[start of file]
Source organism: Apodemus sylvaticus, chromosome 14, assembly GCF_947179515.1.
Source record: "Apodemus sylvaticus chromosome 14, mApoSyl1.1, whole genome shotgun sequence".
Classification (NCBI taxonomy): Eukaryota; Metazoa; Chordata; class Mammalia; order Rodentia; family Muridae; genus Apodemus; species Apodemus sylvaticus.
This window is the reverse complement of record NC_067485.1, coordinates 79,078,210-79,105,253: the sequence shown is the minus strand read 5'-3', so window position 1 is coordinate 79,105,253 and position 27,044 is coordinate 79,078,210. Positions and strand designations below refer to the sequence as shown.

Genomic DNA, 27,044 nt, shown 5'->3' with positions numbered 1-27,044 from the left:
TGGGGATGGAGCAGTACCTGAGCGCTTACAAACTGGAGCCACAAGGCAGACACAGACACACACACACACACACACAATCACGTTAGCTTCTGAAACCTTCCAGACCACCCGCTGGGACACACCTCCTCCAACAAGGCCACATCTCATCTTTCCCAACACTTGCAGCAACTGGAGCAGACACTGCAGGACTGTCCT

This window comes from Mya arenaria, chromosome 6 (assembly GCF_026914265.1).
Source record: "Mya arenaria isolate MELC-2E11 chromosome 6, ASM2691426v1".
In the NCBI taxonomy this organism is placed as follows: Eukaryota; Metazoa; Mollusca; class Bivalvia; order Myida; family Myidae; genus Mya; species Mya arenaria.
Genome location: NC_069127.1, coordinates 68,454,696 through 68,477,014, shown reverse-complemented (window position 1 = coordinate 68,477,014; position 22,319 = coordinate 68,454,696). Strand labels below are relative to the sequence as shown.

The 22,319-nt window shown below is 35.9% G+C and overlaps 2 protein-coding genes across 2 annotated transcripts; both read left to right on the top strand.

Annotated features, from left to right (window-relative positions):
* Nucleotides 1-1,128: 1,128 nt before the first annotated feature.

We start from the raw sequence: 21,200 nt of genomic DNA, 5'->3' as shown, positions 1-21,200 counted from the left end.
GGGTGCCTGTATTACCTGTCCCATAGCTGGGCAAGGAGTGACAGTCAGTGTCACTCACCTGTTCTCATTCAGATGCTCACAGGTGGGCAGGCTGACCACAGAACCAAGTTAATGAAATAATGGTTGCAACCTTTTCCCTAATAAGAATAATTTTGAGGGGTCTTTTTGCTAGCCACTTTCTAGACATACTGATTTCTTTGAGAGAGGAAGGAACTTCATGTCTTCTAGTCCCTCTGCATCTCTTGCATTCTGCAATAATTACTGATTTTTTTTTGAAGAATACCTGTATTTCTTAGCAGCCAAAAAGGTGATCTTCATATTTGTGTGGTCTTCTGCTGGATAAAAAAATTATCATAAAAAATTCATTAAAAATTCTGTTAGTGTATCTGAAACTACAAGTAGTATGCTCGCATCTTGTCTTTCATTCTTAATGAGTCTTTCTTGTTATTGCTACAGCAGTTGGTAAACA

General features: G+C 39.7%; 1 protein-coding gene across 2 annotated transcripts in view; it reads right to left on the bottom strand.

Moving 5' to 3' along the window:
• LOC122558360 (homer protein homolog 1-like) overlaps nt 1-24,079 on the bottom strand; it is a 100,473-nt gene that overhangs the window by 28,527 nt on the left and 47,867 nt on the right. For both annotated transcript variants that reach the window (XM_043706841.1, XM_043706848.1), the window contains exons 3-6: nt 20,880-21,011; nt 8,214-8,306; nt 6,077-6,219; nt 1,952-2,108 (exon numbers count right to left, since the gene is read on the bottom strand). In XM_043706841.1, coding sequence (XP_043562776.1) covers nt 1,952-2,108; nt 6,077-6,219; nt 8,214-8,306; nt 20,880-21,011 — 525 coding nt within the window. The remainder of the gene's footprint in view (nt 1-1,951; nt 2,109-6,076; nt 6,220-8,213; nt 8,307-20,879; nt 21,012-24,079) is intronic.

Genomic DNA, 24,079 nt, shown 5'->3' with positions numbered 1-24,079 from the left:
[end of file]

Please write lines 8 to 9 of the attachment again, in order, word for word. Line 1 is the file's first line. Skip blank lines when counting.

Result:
Source record: "Mya arenaria isolate MELC-2E11 chromosome 6, ASM2691426v1".
In the NCBI taxonomy this organism is placed as follows: Eukaryota; Metazoa; Mollusca; class Bivalvia; order Myida; family Myidae; genus Mya; species Mya arenaria.